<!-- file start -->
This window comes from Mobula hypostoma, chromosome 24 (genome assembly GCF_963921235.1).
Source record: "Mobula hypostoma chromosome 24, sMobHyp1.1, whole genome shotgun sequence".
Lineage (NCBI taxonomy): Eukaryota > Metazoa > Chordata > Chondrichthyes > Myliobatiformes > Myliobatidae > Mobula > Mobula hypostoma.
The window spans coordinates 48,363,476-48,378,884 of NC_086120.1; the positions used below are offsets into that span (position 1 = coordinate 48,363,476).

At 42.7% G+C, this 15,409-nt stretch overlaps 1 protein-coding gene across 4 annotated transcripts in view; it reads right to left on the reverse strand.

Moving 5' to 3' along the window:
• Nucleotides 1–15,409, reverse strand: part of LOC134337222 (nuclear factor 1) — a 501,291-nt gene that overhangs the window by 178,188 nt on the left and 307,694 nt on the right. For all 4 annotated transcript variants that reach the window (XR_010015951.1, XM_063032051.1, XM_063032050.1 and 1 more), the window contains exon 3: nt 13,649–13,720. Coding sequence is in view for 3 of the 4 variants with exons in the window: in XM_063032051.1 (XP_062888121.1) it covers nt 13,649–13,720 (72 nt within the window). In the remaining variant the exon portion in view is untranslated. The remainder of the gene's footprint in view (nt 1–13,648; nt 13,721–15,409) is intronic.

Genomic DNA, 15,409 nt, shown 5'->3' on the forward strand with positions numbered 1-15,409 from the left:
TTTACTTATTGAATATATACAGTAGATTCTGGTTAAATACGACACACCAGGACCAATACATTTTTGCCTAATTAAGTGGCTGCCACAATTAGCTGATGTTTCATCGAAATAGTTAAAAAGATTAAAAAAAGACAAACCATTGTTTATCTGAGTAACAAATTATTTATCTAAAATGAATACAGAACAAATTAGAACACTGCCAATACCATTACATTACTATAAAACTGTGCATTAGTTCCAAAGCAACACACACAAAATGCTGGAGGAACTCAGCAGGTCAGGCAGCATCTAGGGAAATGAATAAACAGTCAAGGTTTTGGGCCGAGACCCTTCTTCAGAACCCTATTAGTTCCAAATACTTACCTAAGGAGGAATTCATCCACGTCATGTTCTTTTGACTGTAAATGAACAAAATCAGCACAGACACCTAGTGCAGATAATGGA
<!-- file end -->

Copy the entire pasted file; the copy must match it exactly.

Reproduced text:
This window comes from Mobula hypostoma, chromosome 24 (genome assembly GCF_963921235.1).
Source record: "Mobula hypostoma chromosome 24, sMobHyp1.1, whole genome shotgun sequence".
Lineage (NCBI taxonomy): Eukaryota > Metazoa > Chordata > Chondrichthyes > Myliobatiformes > Myliobatidae > Mobula > Mobula hypostoma.
The window spans coordinates 48,363,476-48,378,884 of NC_086120.1; the positions used below are offsets into that span (position 1 = coordinate 48,363,476).

At 42.7% G+C, this 15,409-nt stretch overlaps 1 protein-coding gene across 4 annotated transcripts in view; it reads right to left on the reverse strand.

Moving 5' to 3' along the window:
• Nucleotides 1–15,409, reverse strand: part of LOC134337222 (nuclear factor 1) — a 501,291-nt gene that overhangs the window by 178,188 nt on the left and 307,694 nt on the right. For all 4 annotated transcript variants that reach the window (XR_010015951.1, XM_063032051.1, XM_063032050.1 and 1 more), the window contains exon 3: nt 13,649–13,720. Coding sequence is in view for 3 of the 4 variants with exons in the window: in XM_063032051.1 (XP_062888121.1) it covers nt 13,649–13,720 (72 nt within the window). In the remaining variant the exon portion in view is untranslated. The remainder of the gene's footprint in view (nt 1–13,648; nt 13,721–15,409) is intronic.

Genomic DNA, 15,409 nt, shown 5'->3' on the forward strand with positions numbered 1-15,409 from the left:
TTTACTTATTGAATATATACAGTAGATTCTGGTTAAATACGACACACCAGGACCAATACATTTTTGCCTAATTAAGTGGCTGCCACAATTAGCTGATGTTTCATCGAAATAGTTAAAAAGATTAAAAAAAGACAAACCATTGTTTATCTGAGTAACAAATTATTTATCTAAAATGAATACAGAACAAATTAGAACACTGCCAATACCATTACATTACTATAAAACTGTGCATTAGTTCCAAAGCAACACACACAAAATGCTGGAGGAACTCAGCAGGTCAGGCAGCATCTAGGGAAATGAATAAACAGTCAAGGTTTTGGGCCGAGACCCTTCTTCAGAACCCTATTAGTTCCAAATACTTACCTAAGGAGGAATTCATCCACGTCATGTTCTTTTGACTGTAAATGAACAAAATCAGCACAGACACCTAGTGCAGATAATGGA